By Darryl K. Brown
On July 15, a Virginia judge sentenced James Fields Jr. to a life sentence, plus 419 years, for killing Heather Heyer at the 2017 Charlottesville white nationalist rally by ramming his car into a crowd.
Some may wonder about the point of a centuries-long sentence – far longer than a human could serve.
As a criminal justice scholar and formerly an attorney in state criminal courts, I see their purpose as entirely symbolic.
A 400-year sentence doesn’t prevent the possibility of the defendant being released on parole. However, Virginia abolished parole in 1995. About 20 states have abolished parole for some or all offenses.
Any prisoner’s sentence can be commuted by the governor, but that’s true regardless of how long it is. The extra 400 years doesn’t limit the governor’s power.
If these impossibly long sentences make any sense, it’s because they make clear that a defendant has been given a separate sentence for each of his crimes. Fields was convicted of several charges in addition to murder, so he got a separate sentence for each additional charge.
In many cases, a prisoner’s multiple sentences would run “concurrently,” meaning he serves all of them at the same time – so a person could serve five 20-year sentences in 20 years, not in 100. But, in Virginia, when a defendant is convicted by a jury, the jury decides whether the sentences run concurrently, and Fields’ jury decided that his sentences should run consecutively, one after the other. That’s why his additional time adds up to 419 years.
Giving juries authority over sentencing is relatively unusual in the U.S. Only six states empower juries rather than judges to decide the length of sentences and whether multiple sentences run concurrently or consecutively.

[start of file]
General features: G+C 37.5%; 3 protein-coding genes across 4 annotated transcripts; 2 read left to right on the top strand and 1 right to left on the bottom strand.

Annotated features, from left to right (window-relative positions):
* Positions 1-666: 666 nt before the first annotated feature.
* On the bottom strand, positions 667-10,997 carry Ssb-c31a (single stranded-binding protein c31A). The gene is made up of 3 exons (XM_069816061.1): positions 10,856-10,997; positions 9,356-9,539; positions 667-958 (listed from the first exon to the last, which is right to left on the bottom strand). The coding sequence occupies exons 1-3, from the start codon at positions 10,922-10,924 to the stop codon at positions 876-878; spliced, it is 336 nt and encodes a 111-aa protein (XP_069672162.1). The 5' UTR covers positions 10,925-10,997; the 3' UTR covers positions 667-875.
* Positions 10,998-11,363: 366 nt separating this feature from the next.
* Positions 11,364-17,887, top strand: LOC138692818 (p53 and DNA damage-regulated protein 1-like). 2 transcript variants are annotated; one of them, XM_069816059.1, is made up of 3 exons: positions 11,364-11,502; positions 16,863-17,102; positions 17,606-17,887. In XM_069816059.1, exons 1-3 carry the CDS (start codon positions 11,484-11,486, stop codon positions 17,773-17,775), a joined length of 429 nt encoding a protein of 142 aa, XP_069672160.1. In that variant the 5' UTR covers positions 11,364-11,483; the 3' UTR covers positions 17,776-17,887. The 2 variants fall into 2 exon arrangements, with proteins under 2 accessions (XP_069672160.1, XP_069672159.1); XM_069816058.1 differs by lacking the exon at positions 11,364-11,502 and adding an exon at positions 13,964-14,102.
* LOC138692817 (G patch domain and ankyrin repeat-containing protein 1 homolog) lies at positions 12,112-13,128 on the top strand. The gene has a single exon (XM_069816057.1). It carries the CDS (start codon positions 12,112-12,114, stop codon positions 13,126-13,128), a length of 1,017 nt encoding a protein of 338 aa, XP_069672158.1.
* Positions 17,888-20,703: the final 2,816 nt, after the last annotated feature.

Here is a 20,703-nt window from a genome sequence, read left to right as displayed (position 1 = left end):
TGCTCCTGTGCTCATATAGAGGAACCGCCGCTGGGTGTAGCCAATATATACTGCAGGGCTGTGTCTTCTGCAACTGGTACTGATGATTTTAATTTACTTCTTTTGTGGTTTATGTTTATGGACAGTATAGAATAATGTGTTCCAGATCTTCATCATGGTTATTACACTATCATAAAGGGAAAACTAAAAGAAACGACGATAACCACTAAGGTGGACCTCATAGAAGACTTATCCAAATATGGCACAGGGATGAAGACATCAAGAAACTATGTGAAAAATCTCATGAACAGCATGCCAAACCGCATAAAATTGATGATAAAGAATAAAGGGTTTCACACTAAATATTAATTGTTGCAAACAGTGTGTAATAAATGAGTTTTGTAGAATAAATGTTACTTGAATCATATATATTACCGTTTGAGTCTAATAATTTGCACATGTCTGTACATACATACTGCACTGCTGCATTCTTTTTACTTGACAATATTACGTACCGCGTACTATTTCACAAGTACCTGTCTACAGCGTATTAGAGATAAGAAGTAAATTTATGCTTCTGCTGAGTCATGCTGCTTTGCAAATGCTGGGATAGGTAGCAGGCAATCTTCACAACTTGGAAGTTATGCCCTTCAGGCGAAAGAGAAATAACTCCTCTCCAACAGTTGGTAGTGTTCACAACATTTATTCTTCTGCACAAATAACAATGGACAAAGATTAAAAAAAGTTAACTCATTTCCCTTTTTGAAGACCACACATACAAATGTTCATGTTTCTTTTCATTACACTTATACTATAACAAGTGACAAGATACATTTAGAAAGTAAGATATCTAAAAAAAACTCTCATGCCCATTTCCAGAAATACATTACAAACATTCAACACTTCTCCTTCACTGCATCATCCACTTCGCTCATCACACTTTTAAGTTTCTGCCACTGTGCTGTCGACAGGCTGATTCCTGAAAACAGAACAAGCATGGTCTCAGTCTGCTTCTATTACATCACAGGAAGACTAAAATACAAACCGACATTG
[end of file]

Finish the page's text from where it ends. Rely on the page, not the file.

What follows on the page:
Among western democratic countries, these kinds of impossible, centuries-long sentences are unusual, but U.S. courts are not alone in imposing them. Spain, for example, gave sentences as long 43,000 years to defendants convicted of the 2004 Madrid bombings that killed 191 people.
Other countries have very short sentences. Norway sentenced Anders Breivik to 21 years, with the possibility of an extension, for his intentional murder of 77 people. Although several European countries still authorize life sentences without the possibility of parole, many do not. Some European countries do not even authorize with life sentences with possibility of parole.
The Fields case is just another example of how the U.S. is unique in its criminal punishment policies. It has by far the highest imprisonment rate in the world, and is the only western country and only democracy to still have the death penalty.
To put it lightly, we do things differently here.
Darryl K. Brown is a law professor at the University of Virginia. He wrote this piece for The Conversation, where it first appeared.